Foodies fight back
As the Irish food and hospitality sector continues to rebuild post-lockdown, I spoke to four more awe-inspiring folk with SMEs about their experiences and their plans going forward.
THE FISH & CHIP BOX
What's better than great seafood when you're on holiday? Well, if you're on the South West trail, the best fish 'n' chips are to be found at the eponymous Rosscarbery Traditional Fish & Chips. It's also a hot favourite of my colleague Eoghan Harris when he's resting in his beloved West Cork.
Located on the N71 at Creggane, by a Top petrol station and a Spar shop, you can also have great burgers (€3.30-€8.90) with a local twist, like The Big Fella or The Drombeg Burger. But the fishy heroes - haddock, hake, and scampi - are knockout, priced between €5.70 and €6.30. They also have great deals for kids, too. Like everyone else in the country, they've been affected by Covid-19, but, as daughter of the house, Cassidy Hawkins, explained, they sprang into action by adding a lovely Covid-conscious cafe garden where they've created a stress-free green escape.
Never mind two-metres, tables seem to be four-metres apart, with two waitresses constantly present, distancing and observing. Contactless orders are taken on a tablet and whizzed straight to the kitchen, from where the food is brought direct to your table. Lots of gluten-free options. Pre-order: (023) 886-9694.
Eavaun Carmody, of Killenure Castle Dexter Gourmet, in Co Tipperary, has spent the last eight years growing her business, specialising in boutique beef, charcuterie, gourmet dripping and leather goods. The Dexter breed has been in serious decline in Ireland, and Eavaun has made it her mission to ensure this wonderful beast doesn't go mooing off into the sunset. Her herd of 800 cattle represents 40pc of Ireland's Dexter population.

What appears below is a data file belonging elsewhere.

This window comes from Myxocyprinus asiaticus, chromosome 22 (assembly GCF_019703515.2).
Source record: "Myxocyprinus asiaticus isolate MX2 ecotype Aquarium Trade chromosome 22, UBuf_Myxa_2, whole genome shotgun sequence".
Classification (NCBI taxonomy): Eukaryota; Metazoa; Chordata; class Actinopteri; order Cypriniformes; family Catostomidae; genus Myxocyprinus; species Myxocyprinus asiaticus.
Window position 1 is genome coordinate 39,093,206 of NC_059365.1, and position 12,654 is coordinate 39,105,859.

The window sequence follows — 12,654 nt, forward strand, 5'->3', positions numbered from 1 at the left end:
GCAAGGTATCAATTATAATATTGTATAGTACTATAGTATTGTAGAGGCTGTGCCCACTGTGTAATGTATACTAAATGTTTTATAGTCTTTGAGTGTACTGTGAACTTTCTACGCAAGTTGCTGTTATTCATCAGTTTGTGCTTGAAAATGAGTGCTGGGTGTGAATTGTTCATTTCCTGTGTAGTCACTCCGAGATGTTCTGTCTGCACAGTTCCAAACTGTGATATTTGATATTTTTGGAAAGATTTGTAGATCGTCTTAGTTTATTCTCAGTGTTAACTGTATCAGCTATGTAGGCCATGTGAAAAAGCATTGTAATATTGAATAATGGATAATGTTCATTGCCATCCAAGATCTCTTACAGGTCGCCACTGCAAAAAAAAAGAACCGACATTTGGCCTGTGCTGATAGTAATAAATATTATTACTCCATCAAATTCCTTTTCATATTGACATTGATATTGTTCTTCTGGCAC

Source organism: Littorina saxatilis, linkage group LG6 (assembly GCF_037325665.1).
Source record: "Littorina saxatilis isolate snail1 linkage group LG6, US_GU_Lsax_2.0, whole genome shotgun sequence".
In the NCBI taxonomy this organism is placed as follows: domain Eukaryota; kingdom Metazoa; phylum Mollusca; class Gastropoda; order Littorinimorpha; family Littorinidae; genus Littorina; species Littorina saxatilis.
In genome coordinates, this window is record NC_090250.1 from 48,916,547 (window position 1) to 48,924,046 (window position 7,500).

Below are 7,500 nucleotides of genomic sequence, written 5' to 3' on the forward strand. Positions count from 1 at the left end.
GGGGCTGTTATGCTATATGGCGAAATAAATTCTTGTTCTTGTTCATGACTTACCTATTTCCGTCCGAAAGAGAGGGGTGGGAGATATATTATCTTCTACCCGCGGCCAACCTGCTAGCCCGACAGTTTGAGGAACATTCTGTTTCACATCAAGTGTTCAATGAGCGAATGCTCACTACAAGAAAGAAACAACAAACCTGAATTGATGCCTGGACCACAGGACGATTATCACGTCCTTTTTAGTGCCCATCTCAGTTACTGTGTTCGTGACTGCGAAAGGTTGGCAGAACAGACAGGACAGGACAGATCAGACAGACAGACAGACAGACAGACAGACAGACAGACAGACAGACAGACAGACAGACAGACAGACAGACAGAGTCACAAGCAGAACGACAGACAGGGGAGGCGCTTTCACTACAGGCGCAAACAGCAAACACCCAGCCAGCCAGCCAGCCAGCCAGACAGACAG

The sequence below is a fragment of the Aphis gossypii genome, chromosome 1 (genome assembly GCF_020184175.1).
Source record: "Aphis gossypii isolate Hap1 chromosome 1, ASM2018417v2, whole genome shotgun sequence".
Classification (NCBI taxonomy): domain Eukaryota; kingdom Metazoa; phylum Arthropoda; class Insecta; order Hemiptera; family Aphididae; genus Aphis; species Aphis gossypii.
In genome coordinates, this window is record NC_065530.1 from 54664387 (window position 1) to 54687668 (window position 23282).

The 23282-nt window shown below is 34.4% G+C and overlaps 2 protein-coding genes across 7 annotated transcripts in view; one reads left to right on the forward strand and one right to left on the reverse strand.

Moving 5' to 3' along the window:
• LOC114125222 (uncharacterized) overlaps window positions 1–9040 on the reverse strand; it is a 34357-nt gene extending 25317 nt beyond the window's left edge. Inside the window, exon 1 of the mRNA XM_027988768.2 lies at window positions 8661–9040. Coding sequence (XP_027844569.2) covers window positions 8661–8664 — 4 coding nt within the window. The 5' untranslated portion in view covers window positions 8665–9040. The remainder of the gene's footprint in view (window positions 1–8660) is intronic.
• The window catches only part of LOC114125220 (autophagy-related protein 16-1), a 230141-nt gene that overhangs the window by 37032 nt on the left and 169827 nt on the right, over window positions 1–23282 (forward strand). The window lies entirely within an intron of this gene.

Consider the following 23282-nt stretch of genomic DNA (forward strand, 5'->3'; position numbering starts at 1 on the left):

"We were picking up great traction, selling eight to 10 carcasses per week, plus charcuterie, and we'd opened an online shop for the leather goods," she said. "Then Covid showed its ugly head and over 95pc of our customers closed due to government legislation.
"We continued to make charcuterie sales in luxury food boxes with the help of Sean Hussey & Sons, but, financially, this was just an ice-cube in a hot bath. I have no land. Our animals are in a B&B system with local farmers, who still had to be paid, so this was a huge source of anxiety. Eight years of blood, sweat and tears had gone into this project."
But, like so many of our hard-working enterprising producers, Eavaun picked herself up and forged onwards.
"What we've decided to do, going forward, is to distribute directly to our chefs and hotels, paddock to plate, cutting out the big distribution companies, which decreases the prices for the chefs and in turn, the end user. We're also planning to export to France. We're exporting to Hong Kong as it is, but the Continent would give us a bigger playing field. We had 28 people working on this project and are currently down to seven, but I know in time that I will get these people back."